Shoshana Weissmann writes for the Washington Examiner about one positive development in the fight against COVID-19.

Those of us who have been fighting for occupational licensing reform and other forms of deregulation have been astonished at how quickly many of the same stubborn, unnecessary regulations we’ve fought against for years have now been paused during this pandemic. To be frank, it has proven that we’ve been right all along.

Dubious concerns about health and safety have long been leveled at professions as benign as hair braiders and florists. However, the accusations that reformers and advocates don’t care about “health” or “safety” because we want to unburden people of needless, cost-intensive licensing requirements have quieted during the current pandemic. Instead, innumerable executive orders across the states have reduced medical regulations, not only to help professionals maintain an income during this economic downturn, but also to expand access to care.

Consider that many nurses and doctors have been fighting for years over “scope of practice” — the duties they may perform and whether nurses’ should be allowed to provide care outside the purview of a physician. The American Medical Association has long voiced concern that it is “dangerous” to allow nurses to practice independently or perform more duties.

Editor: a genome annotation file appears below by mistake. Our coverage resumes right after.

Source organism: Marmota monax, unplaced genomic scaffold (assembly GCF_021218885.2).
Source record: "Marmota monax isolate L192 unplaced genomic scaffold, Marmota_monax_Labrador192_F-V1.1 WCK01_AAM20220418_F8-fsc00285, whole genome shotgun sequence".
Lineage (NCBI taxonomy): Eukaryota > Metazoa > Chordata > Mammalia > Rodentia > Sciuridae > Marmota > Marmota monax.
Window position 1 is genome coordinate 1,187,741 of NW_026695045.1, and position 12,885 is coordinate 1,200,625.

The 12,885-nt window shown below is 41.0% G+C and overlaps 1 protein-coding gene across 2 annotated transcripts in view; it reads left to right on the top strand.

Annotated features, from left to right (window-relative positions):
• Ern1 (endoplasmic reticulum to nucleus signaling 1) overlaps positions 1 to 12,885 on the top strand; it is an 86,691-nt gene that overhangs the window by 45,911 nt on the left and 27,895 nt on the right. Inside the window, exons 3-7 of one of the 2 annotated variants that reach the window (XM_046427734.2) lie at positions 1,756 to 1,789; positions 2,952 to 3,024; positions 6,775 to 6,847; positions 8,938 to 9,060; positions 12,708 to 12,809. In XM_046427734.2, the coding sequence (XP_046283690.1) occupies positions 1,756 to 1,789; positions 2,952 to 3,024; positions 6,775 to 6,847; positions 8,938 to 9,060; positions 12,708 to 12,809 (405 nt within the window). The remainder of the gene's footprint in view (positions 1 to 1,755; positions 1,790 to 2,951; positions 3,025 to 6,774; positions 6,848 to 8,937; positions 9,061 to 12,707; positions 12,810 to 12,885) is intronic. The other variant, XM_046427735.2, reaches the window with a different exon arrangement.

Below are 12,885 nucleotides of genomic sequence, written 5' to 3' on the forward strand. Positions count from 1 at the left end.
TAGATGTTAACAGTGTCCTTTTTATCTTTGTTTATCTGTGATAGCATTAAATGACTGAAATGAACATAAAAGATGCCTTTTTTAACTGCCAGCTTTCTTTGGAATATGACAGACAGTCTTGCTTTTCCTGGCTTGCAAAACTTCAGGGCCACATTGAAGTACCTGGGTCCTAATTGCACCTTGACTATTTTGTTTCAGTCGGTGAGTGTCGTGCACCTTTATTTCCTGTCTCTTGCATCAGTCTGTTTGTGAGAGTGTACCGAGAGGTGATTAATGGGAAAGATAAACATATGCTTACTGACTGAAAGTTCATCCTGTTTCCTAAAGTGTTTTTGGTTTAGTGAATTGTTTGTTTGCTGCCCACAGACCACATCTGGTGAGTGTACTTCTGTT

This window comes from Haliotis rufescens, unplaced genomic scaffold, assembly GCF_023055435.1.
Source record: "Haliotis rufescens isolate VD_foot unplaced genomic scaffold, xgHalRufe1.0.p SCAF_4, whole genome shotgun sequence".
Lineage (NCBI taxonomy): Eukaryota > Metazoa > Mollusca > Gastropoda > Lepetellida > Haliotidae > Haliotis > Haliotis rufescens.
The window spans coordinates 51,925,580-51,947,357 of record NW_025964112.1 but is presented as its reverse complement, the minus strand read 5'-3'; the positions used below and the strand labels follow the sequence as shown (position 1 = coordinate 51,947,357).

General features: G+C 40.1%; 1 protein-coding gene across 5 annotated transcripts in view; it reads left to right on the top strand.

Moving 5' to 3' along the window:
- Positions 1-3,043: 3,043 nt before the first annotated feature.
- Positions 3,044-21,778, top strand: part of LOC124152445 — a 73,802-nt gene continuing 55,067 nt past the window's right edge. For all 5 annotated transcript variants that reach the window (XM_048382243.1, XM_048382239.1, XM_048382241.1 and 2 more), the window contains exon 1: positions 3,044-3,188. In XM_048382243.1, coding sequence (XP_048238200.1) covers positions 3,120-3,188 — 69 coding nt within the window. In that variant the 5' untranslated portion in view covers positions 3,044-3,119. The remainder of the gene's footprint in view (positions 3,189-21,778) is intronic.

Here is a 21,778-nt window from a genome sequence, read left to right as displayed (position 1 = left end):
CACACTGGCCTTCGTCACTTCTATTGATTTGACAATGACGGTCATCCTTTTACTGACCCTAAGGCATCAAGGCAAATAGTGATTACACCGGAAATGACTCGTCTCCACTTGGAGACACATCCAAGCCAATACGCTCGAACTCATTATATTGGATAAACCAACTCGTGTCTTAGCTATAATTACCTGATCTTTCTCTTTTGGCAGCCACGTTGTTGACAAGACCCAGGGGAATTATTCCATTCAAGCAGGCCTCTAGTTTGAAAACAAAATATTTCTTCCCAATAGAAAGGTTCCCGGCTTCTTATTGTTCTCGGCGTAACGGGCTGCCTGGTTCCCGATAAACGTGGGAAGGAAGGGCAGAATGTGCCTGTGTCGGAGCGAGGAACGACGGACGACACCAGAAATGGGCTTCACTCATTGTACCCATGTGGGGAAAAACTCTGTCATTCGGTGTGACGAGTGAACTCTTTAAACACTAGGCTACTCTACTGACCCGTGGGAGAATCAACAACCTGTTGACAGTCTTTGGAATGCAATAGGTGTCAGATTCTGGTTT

But evidence continues to mount that expanding scope of practice for advanced practice registered nurses, physician assistants, and pharmacists lowers medical costs and improves access to care. It is no wonder that, in the face of the coronavirus, many states such as Alabama, Louisiana, Kentucky, and Massachusetts have expanded scope of practice for various medical professionals.

One can only wonder why these states did not make this change long ago and in a lasting way.

Weissmann touched on similar themes in a recent interview with Carolina Journal Online.

In a post-COVID-19 world, it makes even less sense that some low-risk professions are barricaded by red tape and governed to prevent concierge and gig-economy style services, said Shoshana Weissmann, a policy fellow at the Washington D.C.-based R Street Institute.

For example, organizations like the N.C. Board of Cosmetic Examiners refuse to allow hair stylists and nail technicians to take business outside salons — even though some customers may be more comfortable getting haircuts or manicures in their own homes as isolation orders lift but fear of COVID-19 exposure remains.

That’s crazy, Weissmann said.